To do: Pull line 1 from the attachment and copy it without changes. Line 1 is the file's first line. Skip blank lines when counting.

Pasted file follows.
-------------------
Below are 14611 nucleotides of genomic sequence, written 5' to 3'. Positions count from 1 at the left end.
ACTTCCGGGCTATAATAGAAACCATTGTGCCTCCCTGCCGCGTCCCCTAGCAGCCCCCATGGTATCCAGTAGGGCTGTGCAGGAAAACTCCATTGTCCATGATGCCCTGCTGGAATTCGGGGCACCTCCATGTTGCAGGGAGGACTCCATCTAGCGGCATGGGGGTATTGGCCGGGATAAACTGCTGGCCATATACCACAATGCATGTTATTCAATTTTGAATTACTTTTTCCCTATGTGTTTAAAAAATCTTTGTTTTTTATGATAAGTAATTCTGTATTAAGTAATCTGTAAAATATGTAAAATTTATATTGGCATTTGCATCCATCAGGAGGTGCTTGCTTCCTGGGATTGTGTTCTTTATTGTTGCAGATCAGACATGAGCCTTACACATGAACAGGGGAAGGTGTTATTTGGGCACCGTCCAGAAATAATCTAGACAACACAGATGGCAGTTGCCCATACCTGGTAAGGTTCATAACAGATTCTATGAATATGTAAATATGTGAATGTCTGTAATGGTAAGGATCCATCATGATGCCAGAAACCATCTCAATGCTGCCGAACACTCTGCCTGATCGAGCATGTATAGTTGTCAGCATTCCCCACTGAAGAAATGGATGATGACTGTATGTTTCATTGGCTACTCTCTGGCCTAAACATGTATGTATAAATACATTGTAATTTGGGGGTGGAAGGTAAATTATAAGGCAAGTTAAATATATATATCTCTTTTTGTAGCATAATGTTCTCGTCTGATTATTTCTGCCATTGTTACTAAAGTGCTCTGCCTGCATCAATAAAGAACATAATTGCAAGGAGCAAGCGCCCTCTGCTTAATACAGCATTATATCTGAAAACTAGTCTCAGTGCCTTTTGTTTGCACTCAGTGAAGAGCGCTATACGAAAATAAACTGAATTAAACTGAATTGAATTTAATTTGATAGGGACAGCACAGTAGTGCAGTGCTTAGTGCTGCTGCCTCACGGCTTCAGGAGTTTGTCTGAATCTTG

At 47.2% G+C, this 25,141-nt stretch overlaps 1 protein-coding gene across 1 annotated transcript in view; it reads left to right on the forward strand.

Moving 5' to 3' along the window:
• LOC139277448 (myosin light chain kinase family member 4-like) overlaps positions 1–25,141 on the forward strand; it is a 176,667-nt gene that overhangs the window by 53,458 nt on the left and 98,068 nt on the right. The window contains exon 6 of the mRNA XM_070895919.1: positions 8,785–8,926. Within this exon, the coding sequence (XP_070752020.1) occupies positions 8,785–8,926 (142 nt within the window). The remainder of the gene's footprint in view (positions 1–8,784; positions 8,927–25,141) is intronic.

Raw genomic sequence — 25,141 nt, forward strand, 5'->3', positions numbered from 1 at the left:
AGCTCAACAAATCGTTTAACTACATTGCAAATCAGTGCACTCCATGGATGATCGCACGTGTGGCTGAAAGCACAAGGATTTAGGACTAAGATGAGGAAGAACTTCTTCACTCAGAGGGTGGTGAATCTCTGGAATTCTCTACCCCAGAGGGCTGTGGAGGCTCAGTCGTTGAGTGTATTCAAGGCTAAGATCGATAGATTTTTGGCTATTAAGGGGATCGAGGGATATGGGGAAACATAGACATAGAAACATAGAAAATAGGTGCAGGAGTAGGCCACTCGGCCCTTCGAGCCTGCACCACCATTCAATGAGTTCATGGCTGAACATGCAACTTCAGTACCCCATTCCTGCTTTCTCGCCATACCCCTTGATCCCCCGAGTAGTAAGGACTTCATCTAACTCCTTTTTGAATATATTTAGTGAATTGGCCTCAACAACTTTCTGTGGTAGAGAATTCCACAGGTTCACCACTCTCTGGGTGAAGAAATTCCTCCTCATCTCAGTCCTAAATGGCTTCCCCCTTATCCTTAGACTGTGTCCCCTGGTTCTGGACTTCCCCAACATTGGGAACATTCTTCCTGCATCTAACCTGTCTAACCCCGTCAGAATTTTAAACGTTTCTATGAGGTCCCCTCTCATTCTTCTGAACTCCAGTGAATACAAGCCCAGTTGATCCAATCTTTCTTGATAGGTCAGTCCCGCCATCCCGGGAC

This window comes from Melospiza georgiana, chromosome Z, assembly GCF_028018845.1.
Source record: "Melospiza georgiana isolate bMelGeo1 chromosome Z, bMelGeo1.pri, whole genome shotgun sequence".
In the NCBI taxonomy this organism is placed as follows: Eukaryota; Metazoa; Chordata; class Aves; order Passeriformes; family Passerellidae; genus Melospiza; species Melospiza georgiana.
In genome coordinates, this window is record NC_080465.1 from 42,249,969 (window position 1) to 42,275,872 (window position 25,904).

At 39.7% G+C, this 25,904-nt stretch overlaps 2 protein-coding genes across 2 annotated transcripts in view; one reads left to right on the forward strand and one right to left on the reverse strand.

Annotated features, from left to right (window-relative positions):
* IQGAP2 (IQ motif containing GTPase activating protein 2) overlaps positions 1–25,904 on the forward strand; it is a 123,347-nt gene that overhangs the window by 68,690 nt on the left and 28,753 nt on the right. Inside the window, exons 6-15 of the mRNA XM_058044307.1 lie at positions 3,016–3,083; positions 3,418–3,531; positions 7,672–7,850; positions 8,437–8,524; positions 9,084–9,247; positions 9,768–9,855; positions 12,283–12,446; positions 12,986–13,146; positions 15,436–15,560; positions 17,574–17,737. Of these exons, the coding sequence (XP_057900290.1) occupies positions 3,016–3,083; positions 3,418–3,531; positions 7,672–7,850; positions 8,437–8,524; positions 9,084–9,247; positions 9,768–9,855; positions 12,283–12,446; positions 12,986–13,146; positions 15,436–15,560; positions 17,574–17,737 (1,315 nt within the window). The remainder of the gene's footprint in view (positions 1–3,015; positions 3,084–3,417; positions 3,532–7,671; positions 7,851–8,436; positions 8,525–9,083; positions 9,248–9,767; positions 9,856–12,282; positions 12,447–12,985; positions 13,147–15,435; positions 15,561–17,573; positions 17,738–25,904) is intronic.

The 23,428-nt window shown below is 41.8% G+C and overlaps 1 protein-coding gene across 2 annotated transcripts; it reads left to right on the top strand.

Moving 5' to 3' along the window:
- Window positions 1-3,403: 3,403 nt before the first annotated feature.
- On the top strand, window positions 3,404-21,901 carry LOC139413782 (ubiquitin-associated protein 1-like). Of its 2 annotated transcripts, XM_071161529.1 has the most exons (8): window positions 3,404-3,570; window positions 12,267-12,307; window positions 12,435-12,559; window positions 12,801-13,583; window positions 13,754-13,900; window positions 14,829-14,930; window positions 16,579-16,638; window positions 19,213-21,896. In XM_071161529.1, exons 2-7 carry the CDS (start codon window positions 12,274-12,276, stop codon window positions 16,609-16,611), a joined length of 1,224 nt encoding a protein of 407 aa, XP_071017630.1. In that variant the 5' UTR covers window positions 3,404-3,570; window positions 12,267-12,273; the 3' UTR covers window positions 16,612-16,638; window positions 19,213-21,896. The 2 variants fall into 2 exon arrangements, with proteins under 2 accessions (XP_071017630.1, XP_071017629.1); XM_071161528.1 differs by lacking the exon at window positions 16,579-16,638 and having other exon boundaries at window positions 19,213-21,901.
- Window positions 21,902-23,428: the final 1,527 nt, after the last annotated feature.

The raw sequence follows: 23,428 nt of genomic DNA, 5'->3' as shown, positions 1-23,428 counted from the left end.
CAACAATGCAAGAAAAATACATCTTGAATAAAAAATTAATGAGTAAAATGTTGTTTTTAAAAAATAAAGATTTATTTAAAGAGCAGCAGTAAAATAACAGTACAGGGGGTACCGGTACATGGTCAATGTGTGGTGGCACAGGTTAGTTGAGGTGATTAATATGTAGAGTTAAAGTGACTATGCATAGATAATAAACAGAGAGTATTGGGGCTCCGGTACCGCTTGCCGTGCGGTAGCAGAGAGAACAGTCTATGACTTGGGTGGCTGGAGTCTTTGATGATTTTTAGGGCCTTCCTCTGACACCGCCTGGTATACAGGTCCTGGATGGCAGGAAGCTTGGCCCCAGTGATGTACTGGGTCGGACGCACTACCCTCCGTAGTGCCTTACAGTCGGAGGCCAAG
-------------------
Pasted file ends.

Below are 14611 nucleotides of genomic sequence, written 5' to 3'. Positions count from 1 at the left end.